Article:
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United States Department of State / Index to the executive documents of the House of Representatives for the second session of the fiftieth Congress, 1888-'90

Venezuela,   pp. 1636-1647 PDF (5.0 MB)

Page 1636

                             NIo. 1114.
                     Mr. Scott to Mr. Bayard.
No. 187.]                LEGATION OF THE UNITED STATES,
            Cardeas, September 3, 1887. (Received September 21.)
  SIR: I have received information from a reliable source that Vene-
zuela contemplated closing her porta against Curagao for a supposed
grievance sustained in the latter harboring Venezuelan refugees, and
permitting them to issue publications assailing the character of General
Guzman. Blanco, President of Venezuela.
  It seems that about the first of August last the Venezuelan Govern-
ment asked the Curagao Government that the three Venezuelan refu-
gees, Silva, Goda, and Diaz, now residing in Curagao, should be expelled
from the island, and this demand was accompanied by the declaration
"4 that should no attention be paid to it the Government of Venezuela
would be obliged to suspend all sort of commercial relations between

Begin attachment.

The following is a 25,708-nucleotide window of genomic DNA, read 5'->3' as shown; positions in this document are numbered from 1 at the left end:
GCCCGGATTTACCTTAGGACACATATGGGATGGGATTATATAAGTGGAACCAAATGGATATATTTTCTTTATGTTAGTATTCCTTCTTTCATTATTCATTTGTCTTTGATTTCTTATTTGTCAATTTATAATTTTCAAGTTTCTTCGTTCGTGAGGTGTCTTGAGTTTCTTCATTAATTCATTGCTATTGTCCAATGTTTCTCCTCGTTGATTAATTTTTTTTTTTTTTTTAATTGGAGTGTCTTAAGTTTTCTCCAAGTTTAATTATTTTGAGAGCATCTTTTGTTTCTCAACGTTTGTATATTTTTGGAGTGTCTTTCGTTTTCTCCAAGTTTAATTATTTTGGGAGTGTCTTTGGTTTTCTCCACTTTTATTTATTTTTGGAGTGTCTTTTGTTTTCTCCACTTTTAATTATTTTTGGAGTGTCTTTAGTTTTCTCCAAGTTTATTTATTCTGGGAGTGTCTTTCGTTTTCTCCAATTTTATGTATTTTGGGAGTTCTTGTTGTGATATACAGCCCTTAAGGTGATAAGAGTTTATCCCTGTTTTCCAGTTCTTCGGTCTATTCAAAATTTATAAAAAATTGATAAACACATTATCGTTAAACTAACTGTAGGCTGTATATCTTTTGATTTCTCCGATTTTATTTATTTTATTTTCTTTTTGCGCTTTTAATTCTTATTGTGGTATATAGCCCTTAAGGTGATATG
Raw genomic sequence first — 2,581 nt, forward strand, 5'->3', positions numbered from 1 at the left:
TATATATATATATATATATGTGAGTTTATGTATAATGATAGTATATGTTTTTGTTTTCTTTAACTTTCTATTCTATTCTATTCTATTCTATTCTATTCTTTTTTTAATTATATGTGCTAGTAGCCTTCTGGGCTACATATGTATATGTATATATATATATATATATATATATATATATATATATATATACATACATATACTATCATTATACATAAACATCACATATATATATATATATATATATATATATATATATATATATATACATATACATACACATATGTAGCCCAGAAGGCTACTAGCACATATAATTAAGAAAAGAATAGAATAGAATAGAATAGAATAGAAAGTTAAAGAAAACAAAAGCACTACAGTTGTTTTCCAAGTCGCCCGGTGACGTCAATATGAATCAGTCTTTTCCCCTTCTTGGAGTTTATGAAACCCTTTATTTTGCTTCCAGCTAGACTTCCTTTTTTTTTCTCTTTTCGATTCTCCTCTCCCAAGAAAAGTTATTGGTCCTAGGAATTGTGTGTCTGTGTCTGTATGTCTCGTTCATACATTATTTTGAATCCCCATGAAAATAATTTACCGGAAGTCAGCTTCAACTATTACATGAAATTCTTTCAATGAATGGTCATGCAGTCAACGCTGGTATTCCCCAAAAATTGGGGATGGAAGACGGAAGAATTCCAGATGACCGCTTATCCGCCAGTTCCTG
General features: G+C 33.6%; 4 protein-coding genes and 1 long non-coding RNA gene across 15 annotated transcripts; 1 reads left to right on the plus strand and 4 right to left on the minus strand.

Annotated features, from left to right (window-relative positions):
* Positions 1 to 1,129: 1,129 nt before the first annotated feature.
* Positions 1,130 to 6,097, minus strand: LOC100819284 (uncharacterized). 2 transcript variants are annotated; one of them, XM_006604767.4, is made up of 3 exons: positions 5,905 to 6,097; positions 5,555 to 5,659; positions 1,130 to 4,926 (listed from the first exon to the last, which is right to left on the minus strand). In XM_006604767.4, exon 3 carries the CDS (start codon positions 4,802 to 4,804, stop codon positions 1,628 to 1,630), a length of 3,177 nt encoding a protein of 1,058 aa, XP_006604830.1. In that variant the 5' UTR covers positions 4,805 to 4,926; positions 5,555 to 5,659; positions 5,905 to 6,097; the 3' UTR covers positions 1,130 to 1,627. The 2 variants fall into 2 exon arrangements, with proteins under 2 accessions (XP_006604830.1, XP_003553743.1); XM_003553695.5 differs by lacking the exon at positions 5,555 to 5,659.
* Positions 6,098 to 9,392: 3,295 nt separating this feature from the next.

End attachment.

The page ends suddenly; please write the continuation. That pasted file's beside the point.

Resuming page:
its territory and that of the neighboring Dutch colonies."
  Governor Van der Prandhoff, of Curagao, replied to this demand
of Venezuela in a courteous and moderate manner, stating "that Cura-
├Żao had never been wanting in its international relations with the
public of Venezuela, and that in regard to the publications of Silva
and Diaz, although insulting towards the President of the Republic of
Venezuela they could not be considered as calculated to create a revo-
lution in Venezuela, nor as likely, in any respect, to disturb the pease
of the country; that, in accordance with the penal code of the colony of
Curagao, the President could bring a suit against them for these publi-
cations, but they in no wise made them liable to expulsion. That in
regard to the arguments on the obligations imposed by international
laws, the governor says that the colony of Curagao has in no wise
been wanting in its international obligations, and considers and treats
Venezuela as a neighboring friend, with whom it desires to live in per-
fect harmony, and to whom it will always extend the most cordial
treatment. That, acting on this principle, measures had already been
taken to put an end to the lampoons of Silva, Diaz, and others, which
he, the governor, entirely disapproved;; but that, on the other hand, he
thought he had a right to expect the reciprocal courtesy due by one
state to another, and more especially that the Government of Vene-
zuela should neither put forward nor insist upon demands which were
perfectly untenable before modern international law, and which the
government of the colony can not comply with;" but, that while he is
obliged to refuse compliance with the demand of Venezuela as regards
Silva and Diaz, the governor acknowledges that Goda, whose case had
been carefully examined, is by his own declaration before the attorney-
general of the colony differently situated, and had been accordingly
ordered to leave the island before the 1st of September next, and would
have been so ordered previous to the demand of Venezuela for his ex-

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